His concerns were echoed by Anthony Grayling, reader in philosophy at Birkbeck College, London, who said: “Given the great harm that religions do .. in the way of conflict, war, persecution and oppression and preventing the growth of science and freedom of thought. I object profoundly to my taxes being used to this end.” Both Tony Blair and Education Secretary David Blunkett are keen supporters of church schools. Mr Blunkett has said that he wants to bottle the secret of their success.  Nearly a quarter of England’s most successful secondaries are run by the Church, although inspectors say selection even purely on religious grounds, helps as it means they are likely to attract well-behaved children from stable backgrounds.  Last week’s education Green Paper Building on Success confirmed ministers support for the Church. It came just two months after Anglicans announced plans for 100 new secondaries.  The paper paves the way for more schools provided by the churches and other major faith groups. It announced it would give them £42 million towards capital costs and give faith groups the opportunity to manage and run schools in difficulty.  Lord Dearing, who chaired the review by the Church of England of its schools, had been talking to ministers about their plans. “The Green paper shows that the Government is listening and responding to what we have said,” he said.
The paper’s proposals have been widely welcomed by church leaders but criticised by the National Secular Society and the British Humanist Association.
Lord Dearing said: “It is because it is an increasingly secular society that people are saying they want these anchors in their lives.
“If the children aren’t coming to us, we must go to them and that means not only through church schools but in community schools.” The move towards more religious schools comes at a time when three-quarters of Anglican dioceses are in the red, according to an investigation by the Church Times.
Earlier this year, a survey for the National Association of Head Teachers found that church schools experience the most problems recruiting heads. More than a third of Anglican secondaries have to readvertise a head vacancy. More than half of the top posts in Catholic secondaries were readvertised. Some clergymen have joined Professor Dawkins in attacking the plans.  The Rev David Jennings, rector of Burbage and a member of the Leicester diocesan synod said:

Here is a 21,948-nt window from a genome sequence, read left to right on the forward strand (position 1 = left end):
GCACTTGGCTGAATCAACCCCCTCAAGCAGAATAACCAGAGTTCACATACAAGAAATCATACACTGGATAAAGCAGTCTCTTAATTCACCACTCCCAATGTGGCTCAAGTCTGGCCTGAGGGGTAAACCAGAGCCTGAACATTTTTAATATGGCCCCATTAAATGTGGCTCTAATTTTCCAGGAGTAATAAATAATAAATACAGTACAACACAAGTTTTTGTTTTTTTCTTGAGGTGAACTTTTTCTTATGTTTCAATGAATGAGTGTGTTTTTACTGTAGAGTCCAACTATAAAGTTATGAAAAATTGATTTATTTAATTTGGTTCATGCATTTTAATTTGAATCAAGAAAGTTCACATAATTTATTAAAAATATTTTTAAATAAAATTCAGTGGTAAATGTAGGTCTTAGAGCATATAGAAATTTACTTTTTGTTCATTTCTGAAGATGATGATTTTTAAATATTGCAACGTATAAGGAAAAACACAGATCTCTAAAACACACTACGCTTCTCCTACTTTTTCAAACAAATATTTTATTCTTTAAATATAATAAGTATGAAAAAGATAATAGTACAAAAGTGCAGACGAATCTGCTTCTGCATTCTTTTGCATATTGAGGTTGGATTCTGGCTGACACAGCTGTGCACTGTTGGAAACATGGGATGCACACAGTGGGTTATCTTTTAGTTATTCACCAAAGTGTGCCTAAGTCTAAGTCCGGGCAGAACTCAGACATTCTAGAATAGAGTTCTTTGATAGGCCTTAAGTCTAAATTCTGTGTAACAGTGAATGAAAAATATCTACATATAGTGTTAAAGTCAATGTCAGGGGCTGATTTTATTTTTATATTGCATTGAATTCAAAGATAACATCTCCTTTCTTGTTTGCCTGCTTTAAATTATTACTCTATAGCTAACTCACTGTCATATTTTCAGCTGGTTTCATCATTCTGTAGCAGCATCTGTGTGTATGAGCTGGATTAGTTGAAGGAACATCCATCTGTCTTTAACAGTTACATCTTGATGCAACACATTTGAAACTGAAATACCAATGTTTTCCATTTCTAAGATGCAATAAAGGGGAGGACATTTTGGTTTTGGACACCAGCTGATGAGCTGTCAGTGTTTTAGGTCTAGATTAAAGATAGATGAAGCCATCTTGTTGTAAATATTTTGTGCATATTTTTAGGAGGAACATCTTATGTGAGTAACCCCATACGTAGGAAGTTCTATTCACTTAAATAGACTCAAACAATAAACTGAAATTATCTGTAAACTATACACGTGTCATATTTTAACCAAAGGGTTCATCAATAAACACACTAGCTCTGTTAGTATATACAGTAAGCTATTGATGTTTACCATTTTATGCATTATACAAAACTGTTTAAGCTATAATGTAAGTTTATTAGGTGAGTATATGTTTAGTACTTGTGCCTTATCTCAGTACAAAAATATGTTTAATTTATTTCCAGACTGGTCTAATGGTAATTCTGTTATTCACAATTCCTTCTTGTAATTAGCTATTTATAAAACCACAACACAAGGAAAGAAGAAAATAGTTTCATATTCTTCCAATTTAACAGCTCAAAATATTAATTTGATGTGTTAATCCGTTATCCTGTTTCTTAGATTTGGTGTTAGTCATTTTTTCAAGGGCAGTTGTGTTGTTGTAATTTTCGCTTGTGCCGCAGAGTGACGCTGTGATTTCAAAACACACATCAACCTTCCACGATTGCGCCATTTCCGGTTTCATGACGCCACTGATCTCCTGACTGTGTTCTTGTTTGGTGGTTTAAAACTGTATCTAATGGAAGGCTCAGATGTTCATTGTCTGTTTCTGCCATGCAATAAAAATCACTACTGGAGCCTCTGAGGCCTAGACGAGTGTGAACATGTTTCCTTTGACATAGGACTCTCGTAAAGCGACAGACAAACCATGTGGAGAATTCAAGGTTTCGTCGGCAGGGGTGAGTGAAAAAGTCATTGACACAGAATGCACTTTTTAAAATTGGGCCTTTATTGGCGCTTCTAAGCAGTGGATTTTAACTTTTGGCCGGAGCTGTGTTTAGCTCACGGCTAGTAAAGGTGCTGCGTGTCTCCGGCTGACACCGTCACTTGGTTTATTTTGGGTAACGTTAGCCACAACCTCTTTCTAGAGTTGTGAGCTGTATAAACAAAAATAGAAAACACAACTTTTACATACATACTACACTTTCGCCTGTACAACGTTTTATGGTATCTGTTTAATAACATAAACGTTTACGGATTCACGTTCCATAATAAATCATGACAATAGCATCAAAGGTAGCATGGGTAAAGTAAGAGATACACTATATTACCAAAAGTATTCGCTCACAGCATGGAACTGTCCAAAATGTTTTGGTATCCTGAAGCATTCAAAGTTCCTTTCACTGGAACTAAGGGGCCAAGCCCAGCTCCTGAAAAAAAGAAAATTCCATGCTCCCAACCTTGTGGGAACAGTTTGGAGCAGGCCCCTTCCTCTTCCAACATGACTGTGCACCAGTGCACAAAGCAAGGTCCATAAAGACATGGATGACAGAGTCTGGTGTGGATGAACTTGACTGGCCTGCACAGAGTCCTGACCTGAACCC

“I am not sure we need church schools in the society we live in at the moment. Churches run the risk in a multicultural and predominately secular society of establishing something that is not entirely real and, at worst, quite divisive".

About luckyme0

My First family, second marriage, bringing up my 18-year-old twins, boy, and girl. I am a third generation Humanist, who has some old handwritten information and notes; collected over many years. Someone may find the articles interesting, or helpful. They could bring back a little ‘reality’, after being ‘shocked’ and ‘brainwashed’, by some malicious group, or institution (REBT Therapy). People should know better, than to do this, to our very young, and the ‘obviously’ vulnerable! Go to easily accessible, non-superstitious knowledge that is not charlatanism! The blog has given me an incentive to order my thoughts, learn, and read up again, after a few non-thinking years of (very silly) imagination and passion. Why not, get your own key to a ‘door’, customise it to suit you, and it can be, all of your very own! Don’t believe, or be led by someone else’s; inherited, stupid, and a very likely (past, and not of today’s) ‘totally preposterous reality’s’. Only some interest in the ‘really big questions’, keeps life above the level of a farce, and very little else! KEEP THINKING! Some of the posts may need some correcting. Interests: REBT Counselling, Atheism, Secularism, Humanism, Psychology, Reading, Popular Science, School Ethos, Philosophy, History, Family, Parenting, Psychology, Horse Riding, Sailing, Rescue Boat Driver, Skiing (Teppichswinger), TV Documentaries, Motorbike Cross Country Riding, Volunteer Sports Stewarding, Writing, Primitive Man, Pre-history, Social Anthropology, British Humanist Association, BHA, Meaning of Life, The Big Questions, Where am I, What am I, Why am I, Hippie Love, Knowledge, Education, Globalisation. Favorite quote: “The world belongs to those who, at least to some degree, have figured it out.” Carl Sagan, ‘The Demon Haunted World’, ‘Contact’, and other famous books DVD ‘Cosmos’. The warning of another and horrendous, “Age of Superstition”. “Isn’t there something deeply absurd in the presumption that children ought to inherit beliefs from their parents. It can be deeply damaging, even lethally divisive. A ‘them’, with an ‘against us’, mentality” – Professor Richard Dawkins. “The will to believe is stronger than mere reason in the vast majority of people” – Dr J.Brown, Army Psychologist of the 1960′s. Humans will believe in almost anything, in fact, they seek it! Why? “98% of us, trained to be just good consumers, let’s train our children to be the 2% who have their very own creativity and discernment”; quote by a famous surreal artist. “The lack of reason brings forth monsters”. “Global interconnectedness is lethal against mass religion, nationalism, racism, and other destructive memeplexes. Let us connect everybody they hate it in restrictive regimes”; from the ‘meme learning group’, Richard Brodie’s book, ‘Virus Of The Mind’ (Richard Brodie a designer for ‘Microsoft Word’). Following on, J.Bronowski, and ‘The Ascent Of Man’ TV series, and a book with the last DVD in this series, ‘The Long Childhood’ being especially revealing. ‘Prehistory’ and the ‘Making of the Human Mind’ by Colin Renfrew, with P.Wilson’s, ‘The Domestication of the Human Species’, and Nigel Spivey’s, TV series and book, ‘How Art Made The World’, offers some further explanations. Latest reading: Jared Diamond